Australian photographers feature prominently amongst Winners and Highly Commended finalists in a showcase of the world’s best wildlife photography at the Australian National Maritime Museum.
Seven Australians number amongst the world’s best in the prestigious exhibition, represented in categories including Photojournalism, Plants and Fungi, Animal Behaviour and Natural Artistry. Over 100 images are on display, showcasing the world’s best wildlife photography, capturing rare insight into the fragility and wonder of the natural world.
Winner of Plants and Fungi category, Justin Gilligan, brings a seaweed forest to the surface, with his image of a marine ranger in a tropical reef off Lord Howe Island, where he is based. He said that the recognition helped to inspire people’s awareness of the natural world and bring the focus to critical issues of conservation.
‘It’s humbling to be recognised in this prestigious competition and exhibition. I’m excited to be among the winners, particularly because my image celebrates a thriving marine ecosystem. Seaweed forests support hundreds of species while capturing carbon and producing oxygen for our planet. But, just as warming water threatens our coral reef systems, it is also threatening our fragile seaweed forests.
‘Being recognised in this competition provides an important platform to inspire and educate thousands of people around the world about critical conservation issues. Everyone will get something out of attending this exhibition.’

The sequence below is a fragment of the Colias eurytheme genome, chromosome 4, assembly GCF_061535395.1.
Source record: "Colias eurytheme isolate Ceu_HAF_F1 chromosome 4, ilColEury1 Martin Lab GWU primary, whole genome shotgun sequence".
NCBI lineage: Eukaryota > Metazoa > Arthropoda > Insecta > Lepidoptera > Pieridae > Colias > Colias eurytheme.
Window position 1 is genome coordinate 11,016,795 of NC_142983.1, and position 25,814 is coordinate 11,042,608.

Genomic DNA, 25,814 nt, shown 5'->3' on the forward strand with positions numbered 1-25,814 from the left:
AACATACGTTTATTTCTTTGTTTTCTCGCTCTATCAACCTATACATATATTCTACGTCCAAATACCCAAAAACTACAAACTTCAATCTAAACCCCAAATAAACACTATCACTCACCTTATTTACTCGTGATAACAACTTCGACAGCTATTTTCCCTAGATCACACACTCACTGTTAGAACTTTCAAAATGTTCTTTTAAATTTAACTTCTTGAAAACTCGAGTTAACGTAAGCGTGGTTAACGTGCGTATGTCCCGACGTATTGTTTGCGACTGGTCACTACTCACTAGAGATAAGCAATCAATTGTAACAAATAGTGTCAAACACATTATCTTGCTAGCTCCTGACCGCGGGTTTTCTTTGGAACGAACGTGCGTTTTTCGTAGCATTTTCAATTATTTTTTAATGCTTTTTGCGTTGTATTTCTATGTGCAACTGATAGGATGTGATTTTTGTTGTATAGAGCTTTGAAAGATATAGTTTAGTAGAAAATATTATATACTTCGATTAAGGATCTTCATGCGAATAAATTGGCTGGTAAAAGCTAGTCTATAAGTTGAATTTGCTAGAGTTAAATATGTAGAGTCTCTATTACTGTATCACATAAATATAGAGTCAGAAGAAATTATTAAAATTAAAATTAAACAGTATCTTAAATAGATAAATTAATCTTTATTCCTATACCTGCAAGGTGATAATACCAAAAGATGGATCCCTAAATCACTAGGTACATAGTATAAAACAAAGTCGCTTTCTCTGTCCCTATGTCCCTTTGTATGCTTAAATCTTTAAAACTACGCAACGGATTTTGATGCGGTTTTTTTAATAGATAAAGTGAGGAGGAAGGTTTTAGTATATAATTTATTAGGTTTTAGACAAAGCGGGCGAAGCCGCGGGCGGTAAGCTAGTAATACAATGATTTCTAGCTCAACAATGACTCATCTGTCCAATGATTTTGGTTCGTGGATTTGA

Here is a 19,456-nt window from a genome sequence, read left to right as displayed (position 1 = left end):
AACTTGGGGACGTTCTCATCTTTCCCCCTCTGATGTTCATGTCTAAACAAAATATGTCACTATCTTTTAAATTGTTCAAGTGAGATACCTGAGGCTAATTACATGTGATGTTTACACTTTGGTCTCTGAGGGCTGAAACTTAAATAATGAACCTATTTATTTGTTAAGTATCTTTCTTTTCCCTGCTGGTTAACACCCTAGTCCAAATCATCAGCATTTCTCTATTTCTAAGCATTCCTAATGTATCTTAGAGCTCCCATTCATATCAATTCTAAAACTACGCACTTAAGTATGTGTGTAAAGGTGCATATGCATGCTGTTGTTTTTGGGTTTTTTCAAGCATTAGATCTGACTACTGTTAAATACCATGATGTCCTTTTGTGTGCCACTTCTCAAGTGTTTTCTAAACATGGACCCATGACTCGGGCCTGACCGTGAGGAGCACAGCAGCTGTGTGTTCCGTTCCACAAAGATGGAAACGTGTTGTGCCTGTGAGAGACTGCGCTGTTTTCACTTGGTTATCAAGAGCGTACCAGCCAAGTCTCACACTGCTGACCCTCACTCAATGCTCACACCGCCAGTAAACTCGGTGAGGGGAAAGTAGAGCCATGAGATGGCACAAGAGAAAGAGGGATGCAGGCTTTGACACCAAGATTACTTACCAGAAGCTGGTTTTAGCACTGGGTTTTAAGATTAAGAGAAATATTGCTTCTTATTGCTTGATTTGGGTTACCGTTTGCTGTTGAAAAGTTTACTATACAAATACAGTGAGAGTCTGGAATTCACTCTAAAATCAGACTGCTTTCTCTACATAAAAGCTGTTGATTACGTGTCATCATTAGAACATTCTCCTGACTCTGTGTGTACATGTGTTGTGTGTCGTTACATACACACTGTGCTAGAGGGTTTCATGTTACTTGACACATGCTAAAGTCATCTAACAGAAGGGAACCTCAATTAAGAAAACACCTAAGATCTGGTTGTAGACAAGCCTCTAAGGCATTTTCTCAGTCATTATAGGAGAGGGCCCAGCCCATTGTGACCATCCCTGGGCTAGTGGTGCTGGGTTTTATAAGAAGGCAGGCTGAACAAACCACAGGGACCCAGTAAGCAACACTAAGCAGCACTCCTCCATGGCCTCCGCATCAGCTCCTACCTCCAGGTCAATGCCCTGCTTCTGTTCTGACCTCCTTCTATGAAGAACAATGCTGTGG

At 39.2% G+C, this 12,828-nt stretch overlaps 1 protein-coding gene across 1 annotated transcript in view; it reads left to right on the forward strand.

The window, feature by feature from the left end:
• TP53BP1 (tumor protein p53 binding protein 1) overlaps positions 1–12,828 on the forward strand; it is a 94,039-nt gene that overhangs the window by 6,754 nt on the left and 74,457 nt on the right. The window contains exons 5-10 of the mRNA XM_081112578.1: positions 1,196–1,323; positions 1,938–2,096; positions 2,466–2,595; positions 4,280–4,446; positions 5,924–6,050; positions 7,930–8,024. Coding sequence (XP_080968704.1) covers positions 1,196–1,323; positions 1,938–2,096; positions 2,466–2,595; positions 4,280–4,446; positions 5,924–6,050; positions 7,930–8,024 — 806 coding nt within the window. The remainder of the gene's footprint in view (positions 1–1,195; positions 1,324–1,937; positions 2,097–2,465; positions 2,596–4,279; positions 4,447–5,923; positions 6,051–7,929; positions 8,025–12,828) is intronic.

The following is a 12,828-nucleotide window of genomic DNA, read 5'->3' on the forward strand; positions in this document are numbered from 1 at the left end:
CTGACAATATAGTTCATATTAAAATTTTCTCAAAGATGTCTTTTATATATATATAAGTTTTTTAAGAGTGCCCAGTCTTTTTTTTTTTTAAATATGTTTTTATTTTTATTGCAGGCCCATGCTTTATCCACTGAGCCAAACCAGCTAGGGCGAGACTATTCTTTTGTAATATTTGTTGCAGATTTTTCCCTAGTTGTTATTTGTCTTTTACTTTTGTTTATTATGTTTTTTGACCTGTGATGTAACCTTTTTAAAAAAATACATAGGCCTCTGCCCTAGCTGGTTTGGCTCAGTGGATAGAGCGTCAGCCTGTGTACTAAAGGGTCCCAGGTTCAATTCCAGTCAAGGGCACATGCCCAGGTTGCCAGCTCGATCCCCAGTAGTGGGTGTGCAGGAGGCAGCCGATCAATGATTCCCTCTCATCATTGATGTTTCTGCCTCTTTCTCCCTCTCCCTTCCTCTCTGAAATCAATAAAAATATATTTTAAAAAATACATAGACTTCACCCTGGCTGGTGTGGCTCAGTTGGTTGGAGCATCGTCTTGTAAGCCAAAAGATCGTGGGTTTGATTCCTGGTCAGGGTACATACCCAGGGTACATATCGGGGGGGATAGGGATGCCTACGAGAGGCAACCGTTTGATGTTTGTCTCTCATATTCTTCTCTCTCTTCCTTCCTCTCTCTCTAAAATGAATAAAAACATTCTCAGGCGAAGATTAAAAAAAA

Two Highly Commended images from Melbourne-based conservation and wildlife photojournalist Doug Gimsey highlight the impact of extreme heat on local bat colonies, encountered close to his home. ‘My Grey-headed Flying-fox images were all taken within 25km of Melbourne’s CBD; most people don’t have to go far from home to see some incredible wildlife if they know where to look and take the time.
‘Competitions and exhibitions like Wildlife Photographer of the Year are so important, as they help shine a spotlight on critical issues that otherwise may go unnoticed by many people – such as the impact of climate change driven heat stress events have on our gorgeous and vital flying-foxes. My hope is that the images I take and the information I share will inspire people to stop, think, and treat the world with greater kindness.’
Judges of the 57th Wildlife Photographer of the Year fielded a record-breaking number of entries, with over 50,000 submissions from professional and amateur photographers in 95 countries. Each entry is anonymously assessed by an international panel of industry experts, applying complex criteria – including creativity, originality, and technical excellence.
The world-renowned exhibition, on loan from the Natural History Museum in London, opened at the Australian National Maritime Museum on April 8 and will run until March 2023.
Winning and Highly Commended Australian photographers
Buddhilini de Soyza, Highly Commended, Behaviour: Mammals
Juergen Freund, Highly Commended, Plants and Fungi
Douglas Gimesy, Highly Commended, Photojournalism
Adam Oswell, Winner, Photojournalism
Highly Commended, Natural Artistry
Caitlin Henderson, Highly Commended, Behaviour: Invertebrates